SEOEMS returns #036;100,000
Thursday, Southeast Ohio Emergency Medical Services Executive Director Eric Kuehne brought back more $100,000 in surplus money to the Lawrence County Commission.
Kuehne said he had finalized the books for 2002, and the SEOEMS services in Lawrence County came in $182,655.28 under budget.
Kuehne said there were two main reasons why SEOEMS was able to save money: the accounts receivable department had collected 16 percent - approximately $165,000 - more than anticipated, and an adjustment was made to the workers' compensation rate. Kuehne also said the five SEOEMS stations in Lawrence County were also handling slightly more runs than the year before. Lawrence Countians asked for an ambulance nearly 400 times last year.
Kuehne asked to be able to keep just more than $82,000 to pay for paving work at the South Point station, a new ambulance, and repairs to an older one. The new ambulance will cost $75,000. It will be in addition to the one new vehicle SEOEMS buys every year for use in the county. These two vehicles will replace two that have an average of 100,000 miles on them.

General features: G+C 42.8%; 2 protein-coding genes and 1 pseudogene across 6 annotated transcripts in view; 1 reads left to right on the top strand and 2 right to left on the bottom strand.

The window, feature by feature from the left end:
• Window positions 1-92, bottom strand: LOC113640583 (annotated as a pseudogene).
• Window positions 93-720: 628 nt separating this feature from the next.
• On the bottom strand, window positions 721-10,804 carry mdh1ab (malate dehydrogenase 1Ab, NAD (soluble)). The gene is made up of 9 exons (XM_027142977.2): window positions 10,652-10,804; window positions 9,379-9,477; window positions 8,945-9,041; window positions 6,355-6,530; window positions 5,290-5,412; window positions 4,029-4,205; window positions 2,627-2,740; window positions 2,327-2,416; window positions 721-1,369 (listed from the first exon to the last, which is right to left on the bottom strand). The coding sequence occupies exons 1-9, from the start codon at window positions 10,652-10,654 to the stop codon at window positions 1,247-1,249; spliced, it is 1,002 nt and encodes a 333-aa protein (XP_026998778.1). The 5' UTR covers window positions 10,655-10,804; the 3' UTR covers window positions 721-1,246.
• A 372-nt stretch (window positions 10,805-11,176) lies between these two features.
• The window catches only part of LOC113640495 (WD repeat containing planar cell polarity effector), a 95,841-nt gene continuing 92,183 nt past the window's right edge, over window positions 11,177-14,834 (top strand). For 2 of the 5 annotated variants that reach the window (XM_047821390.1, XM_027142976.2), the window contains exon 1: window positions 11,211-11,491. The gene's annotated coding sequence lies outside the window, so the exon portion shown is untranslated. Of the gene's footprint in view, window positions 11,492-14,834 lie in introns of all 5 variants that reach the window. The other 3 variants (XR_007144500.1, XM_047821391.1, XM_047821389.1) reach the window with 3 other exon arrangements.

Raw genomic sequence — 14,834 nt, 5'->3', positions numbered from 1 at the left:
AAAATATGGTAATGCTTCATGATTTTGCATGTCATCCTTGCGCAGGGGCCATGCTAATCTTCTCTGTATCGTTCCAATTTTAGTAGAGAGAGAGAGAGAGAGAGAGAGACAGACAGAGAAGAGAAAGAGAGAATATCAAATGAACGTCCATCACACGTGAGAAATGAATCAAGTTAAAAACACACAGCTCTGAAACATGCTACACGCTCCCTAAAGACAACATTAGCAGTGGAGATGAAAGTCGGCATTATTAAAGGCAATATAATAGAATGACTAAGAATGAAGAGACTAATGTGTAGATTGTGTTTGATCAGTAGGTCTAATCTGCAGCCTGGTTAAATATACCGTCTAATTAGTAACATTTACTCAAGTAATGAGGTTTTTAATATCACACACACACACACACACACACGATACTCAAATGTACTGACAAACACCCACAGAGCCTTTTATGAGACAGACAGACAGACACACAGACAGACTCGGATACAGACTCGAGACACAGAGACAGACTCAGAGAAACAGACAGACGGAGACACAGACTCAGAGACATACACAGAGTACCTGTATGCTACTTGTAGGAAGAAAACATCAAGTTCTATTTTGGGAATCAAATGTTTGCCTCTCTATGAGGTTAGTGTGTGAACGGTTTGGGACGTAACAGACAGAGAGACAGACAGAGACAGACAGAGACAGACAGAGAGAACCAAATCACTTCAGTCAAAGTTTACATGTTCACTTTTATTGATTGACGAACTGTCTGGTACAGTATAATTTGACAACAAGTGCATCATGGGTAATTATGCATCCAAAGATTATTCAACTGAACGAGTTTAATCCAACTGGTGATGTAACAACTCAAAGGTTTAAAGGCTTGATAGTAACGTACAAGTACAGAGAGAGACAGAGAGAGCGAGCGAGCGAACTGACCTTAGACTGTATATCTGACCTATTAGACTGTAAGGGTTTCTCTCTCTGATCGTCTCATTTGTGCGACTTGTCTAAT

"I wish this would happen every day," Commissioner Jason Stephens said of the $100,000.
Commission President George Patterson said the surplus money will come in handy when trying to make ends meet and cover all the needs the county has. One of his concerns is the sheriff's office finances: the sheriff's office had previously received a COPS grant, which paid for five road deputies. With the grant ending, the county now must find ways to keep the deputies.
"Having that unexpected $100,000 makes me feel better about dealing with those issues," Patterson said.
Also Thursday, Waterloo-Mt. Vernon Road resident Scott Dillon asked the commission to do something about the condition of his road. Dillon said the road was in such a serious state of disrepair that people's vehicles are being damaged by driving on it. He had a mile-by-mile status report on what the road needed and where the most damage had occurred. In some places, the creek is higher than the road, and when it rains, the roadway is flooded. In other areas, drivers must dodge large potholes. In some areas the culverts are stopped up.
"What I'm asking is for you to take your own personal vehicle on the road," Dillon said. "Once you do it, you won't ever take your car out there again. It's all from the ice damage. The speed limit is 35 but you can't drive 35 on it; it's impossible."
The commission explained that road complaints must be forwarded to the county engineer's office, as that entity handles road repairs.